It wasn't Tagliani, who wobbled as he went through turn 1 and left himself wide open for a nice move by Mike Conway who threaded through the gap it presented to move up to fourth. Somehow, Conway had managed to preserve the heat and grip in his tyres to such an extent that he made everyone around him look like they had accidentally wandered into an episode of dancing with ice, and he immediately used that advantage to make a move on Dario Franchitti for third place going into turn 6 - not usually a place you'd expect anyone to be able to pull off an overtaking move, but here there was no question as Conway simply blasted past the #10 with stunning ease.
Then Conway's third became second, as his Andretti Autosport team mate Ryan Hunter-Reay suddenly slowed coming out of the corner. The decision had come on with such speed that the team back in the pits were completely caught out and had no prior warning: it appeared that the gearbox had spontaneously decided to quit for the day.
Could Conway possibly carry his restart advantage though long enough to make a run on Ryan Briscoe for the lead? The answer was an unequivocal yes, and next time through the same turn where he'd dispatched Franchitti a lap previously, Conway once again breezed past the car in front and claimed the top spot. And once he did, he was gone - before anyone could blink his lead was out to 2.5s. As the Andretti team said, their only threat now was an incident, full course caution and the unpredictability of a late double file restart.
None came: the race carried on caution-free to the chequered flag, and Mike Conway was by this time a comfortable 6s in front to claim his first ever IZOD IndyCar series victory in fine style.
"It feels awesome. As soon as I got in the lead, I was thinking of winning already," Conway said after the finish. "I knew I had to forget about it and get with the job at hand. The car was great. I could push all the time and control the gap. I can't thank everybody at the team Andretti Autosport [enough] for this result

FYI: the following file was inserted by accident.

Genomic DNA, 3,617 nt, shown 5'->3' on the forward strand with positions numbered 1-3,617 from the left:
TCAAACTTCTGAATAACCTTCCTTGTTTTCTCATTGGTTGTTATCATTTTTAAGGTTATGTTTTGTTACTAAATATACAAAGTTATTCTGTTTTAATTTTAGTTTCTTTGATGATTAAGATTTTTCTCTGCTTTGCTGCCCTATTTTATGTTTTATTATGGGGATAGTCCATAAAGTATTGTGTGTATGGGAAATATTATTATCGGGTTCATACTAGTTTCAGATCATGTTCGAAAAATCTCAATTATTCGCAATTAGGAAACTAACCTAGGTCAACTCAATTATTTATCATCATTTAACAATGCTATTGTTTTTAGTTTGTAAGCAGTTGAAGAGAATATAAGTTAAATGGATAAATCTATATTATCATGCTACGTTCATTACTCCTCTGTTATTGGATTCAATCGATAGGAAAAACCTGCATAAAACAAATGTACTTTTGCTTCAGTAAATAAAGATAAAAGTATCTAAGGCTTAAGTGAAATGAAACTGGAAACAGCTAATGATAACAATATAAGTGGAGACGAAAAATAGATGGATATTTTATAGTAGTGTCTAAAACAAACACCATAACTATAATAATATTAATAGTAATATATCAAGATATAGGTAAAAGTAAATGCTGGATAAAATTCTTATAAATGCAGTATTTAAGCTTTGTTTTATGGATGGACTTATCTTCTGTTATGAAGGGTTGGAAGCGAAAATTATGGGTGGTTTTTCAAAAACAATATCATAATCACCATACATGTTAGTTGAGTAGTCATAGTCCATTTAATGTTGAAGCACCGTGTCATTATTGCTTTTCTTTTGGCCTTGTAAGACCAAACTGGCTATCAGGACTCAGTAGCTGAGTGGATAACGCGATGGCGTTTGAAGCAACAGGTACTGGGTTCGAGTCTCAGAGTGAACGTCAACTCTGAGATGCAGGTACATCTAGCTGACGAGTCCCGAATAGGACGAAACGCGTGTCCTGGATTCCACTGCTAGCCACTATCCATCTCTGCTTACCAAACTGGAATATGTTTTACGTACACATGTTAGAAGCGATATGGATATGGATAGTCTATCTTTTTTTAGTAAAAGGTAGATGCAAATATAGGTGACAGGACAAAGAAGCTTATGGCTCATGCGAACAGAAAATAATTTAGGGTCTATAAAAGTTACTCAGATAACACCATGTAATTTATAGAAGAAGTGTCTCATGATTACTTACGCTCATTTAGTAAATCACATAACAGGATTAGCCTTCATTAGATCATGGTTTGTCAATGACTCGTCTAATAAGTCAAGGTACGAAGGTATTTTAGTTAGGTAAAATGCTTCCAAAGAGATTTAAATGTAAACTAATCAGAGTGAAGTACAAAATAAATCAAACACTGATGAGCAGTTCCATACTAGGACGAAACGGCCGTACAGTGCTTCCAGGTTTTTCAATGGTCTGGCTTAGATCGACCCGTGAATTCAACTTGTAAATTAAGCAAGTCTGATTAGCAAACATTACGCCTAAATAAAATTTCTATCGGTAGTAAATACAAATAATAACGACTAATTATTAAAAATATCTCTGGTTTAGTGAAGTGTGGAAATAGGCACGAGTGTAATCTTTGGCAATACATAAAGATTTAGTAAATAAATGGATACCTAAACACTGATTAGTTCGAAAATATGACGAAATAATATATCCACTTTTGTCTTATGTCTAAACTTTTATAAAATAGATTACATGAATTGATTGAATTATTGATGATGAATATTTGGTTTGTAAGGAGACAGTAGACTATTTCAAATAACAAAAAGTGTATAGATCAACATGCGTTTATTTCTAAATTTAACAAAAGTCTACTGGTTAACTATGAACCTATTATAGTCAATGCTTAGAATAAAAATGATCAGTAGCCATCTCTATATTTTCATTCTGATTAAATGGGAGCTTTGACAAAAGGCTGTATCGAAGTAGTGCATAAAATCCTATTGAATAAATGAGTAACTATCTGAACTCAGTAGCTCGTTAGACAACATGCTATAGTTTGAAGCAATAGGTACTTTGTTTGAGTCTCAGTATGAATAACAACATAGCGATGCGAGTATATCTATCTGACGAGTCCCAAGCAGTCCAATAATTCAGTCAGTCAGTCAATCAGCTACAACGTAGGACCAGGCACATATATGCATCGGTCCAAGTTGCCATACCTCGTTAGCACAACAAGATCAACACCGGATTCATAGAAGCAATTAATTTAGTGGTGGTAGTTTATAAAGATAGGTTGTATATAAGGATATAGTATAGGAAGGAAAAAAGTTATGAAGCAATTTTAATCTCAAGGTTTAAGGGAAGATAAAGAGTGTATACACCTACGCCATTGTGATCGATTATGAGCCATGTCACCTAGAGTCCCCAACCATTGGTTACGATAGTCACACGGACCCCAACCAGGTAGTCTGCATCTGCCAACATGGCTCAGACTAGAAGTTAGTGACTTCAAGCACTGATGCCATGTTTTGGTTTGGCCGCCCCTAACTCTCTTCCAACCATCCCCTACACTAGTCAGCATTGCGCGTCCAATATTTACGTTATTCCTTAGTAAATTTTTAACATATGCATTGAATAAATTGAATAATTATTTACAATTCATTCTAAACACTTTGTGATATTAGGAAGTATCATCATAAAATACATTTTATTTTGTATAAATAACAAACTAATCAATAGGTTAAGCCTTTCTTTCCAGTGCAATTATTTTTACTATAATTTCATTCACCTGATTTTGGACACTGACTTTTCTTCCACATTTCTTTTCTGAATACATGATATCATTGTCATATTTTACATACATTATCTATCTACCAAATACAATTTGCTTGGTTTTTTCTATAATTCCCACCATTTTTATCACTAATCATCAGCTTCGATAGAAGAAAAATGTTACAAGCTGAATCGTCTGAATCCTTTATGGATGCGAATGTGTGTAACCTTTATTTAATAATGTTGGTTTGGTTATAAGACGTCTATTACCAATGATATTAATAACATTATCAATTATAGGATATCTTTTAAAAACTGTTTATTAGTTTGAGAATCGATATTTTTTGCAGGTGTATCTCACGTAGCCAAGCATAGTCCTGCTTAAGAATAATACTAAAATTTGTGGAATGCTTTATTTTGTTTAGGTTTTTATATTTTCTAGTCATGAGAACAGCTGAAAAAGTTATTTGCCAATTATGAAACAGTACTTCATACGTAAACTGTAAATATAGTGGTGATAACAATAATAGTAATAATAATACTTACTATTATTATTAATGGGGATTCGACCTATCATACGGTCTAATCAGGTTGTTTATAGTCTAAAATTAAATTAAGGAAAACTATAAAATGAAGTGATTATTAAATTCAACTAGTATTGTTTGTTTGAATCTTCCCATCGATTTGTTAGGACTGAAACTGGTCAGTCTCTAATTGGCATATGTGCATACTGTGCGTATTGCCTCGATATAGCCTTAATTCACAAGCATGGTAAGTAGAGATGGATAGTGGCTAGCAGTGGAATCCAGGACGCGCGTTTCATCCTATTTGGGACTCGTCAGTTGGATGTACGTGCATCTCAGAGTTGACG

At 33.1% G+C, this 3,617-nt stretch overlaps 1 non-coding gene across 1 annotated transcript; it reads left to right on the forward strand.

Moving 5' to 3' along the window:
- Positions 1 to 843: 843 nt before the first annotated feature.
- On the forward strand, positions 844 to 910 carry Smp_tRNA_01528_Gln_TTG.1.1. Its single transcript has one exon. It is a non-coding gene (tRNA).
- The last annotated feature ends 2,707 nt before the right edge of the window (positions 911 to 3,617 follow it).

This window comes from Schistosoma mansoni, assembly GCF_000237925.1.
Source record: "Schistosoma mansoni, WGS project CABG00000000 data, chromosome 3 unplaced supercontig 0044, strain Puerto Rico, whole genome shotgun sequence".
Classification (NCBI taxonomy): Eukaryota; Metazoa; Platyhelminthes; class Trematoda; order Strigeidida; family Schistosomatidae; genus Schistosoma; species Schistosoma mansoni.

"My guys hung in there all day. I made a mistake on a pit stop when I locked up. I thought our day might be done, but we had to hang in there and push all the way. On the restarts the car was awesome and it just came to life," he said, adding: "It was like [the other drivers] were struggling to get temperature in the tires. My car was good to go. I just took my time and picked my point, and was able to pull away."
This success marks the climax of a triumphant return for the boy from Bromley in Kent, who almost a year ago was involved in one of IndyCar's most chillingly spectacular accidents in the final moments of the 2010 Indianapolis 500 that left him seriously injured and sidelined from motor sport for the rest of the season. The victory was vindication also for team owner Michael Andretti, who had decided to pick up Conway as a driver for 2011 despite having to let better known, more experienced drivers like Tony Kanaan go over the winter.
"[Mike's] comeback is now complete," said Andretti. "The first time we put him in a race car, I could tell he had potential. I'm just so happy he was able to [win] this early and win one of the greatest races here in Long Beach. I'm just so proud of him." Long Beach has special memories for Andretti himself, whose first and last IndyCar victories were both at this venue.
"Mike Conway was in a class of his own today and there was nothing I could do," admitted Ryan Briscoe. "He was so much faster when he made that move on me." Nonetheless, Briscoe was happy to have moved up from 12th on the grid to finish 2nd to get some momentum into a season that's been rather lacklustre so far.
Dario admitted that his team had made some errors in set-up: "The car was really quick everywhere except for turn into the straight and down the straight. I think with the gear ratio and setting up for the wrong parts of the track made it hard for me to pass anyone because of the gap they would get coming out of the hairpin." However, he was not able to do anything about the situation as his pit radio gave out after the first pit stop, preventing the team from discussing any further adjustments to compensate.